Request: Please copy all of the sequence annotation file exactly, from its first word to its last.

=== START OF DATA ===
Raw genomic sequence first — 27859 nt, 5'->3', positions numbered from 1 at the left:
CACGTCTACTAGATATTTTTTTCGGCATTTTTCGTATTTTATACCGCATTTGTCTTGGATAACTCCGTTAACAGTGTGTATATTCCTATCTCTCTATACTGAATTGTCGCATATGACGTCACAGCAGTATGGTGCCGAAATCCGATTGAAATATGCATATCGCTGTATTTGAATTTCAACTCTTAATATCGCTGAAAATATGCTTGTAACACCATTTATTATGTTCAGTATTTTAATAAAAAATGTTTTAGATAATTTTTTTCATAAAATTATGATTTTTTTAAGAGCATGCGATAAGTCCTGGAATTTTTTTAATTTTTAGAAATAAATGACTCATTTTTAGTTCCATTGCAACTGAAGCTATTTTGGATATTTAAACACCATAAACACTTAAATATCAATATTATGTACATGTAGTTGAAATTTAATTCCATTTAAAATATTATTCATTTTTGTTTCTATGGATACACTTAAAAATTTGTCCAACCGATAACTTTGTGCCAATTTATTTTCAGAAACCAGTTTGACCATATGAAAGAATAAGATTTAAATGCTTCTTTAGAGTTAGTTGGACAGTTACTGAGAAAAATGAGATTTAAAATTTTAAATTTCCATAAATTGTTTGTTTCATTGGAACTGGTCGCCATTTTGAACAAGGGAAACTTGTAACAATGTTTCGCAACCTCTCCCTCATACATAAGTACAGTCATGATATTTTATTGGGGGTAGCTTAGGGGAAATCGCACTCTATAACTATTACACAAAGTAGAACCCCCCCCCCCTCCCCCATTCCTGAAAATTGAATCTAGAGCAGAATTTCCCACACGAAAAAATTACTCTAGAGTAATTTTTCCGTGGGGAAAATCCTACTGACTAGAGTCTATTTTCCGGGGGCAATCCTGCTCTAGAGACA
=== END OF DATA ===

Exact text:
Raw genomic sequence first — 27859 nt, 5'->3', positions numbered from 1 at the left:
CACGTCTACTAGATATTTTTTTCGGCATTTTTCGTATTTTATACCGCATTTGTCTTGGATAACTCCGTTAACAGTGTGTATATTCCTATCTCTCTATACTGAATTGTCGCATATGACGTCACAGCAGTATGGTGCCGAAATCCGATTGAAATATGCATATCGCTGTATTTGAATTTCAACTCTTAATATCGCTGAAAATATGCTTGTAACACCATTTATTATGTTCAGTATTTTAATAAAAAATGTTTTAGATAATTTTTTTCATAAAATTATGATTTTTTTAAGAGCATGCGATAAGTCCTGGAATTTTTTTAATTTTTAGAAATAAATGACTCATTTTTAGTTCCATTGCAACTGAAGCTATTTTGGATATTTAAACACCATAAACACTTAAATATCAATATTATGTACATGTAGTTGAAATTTAATTCCATTTAAAATATTATTCATTTTTGTTTCTATGGATACACTTAAAAATTTGTCCAACCGATAACTTTGTGCCAATTTATTTTCAGAAACCAGTTTGACCATATGAAAGAATAAGATTTAAATGCTTCTTTAGAGTTAGTTGGACAGTTACTGAGAAAAATGAGATTTAAAATTTTAAATTTCCATAAATTGTTTGTTTCATTGGAACTGGTCGCCATTTTGAACAAGGGAAACTTGTAACAATGTTTCGCAACCTCTCCCTCATACATAAGTACAGTCATGATATTTTATTGGGGGTAGCTTAGGGGAAATCGCACTCTATAACTATTACACAAAGTAGAACCCCCCCCCCCTCCCCCATTCCTGAAAATTGAATCTAGAGCAGAATTTCCCACACGAAAAAATTACTCTAGAGTAATTTTTCCGTGGGGAAAATCCTACTGACTAGAGTCTATTTTCCGGGGGCAATCCTGCTCTAGAGACA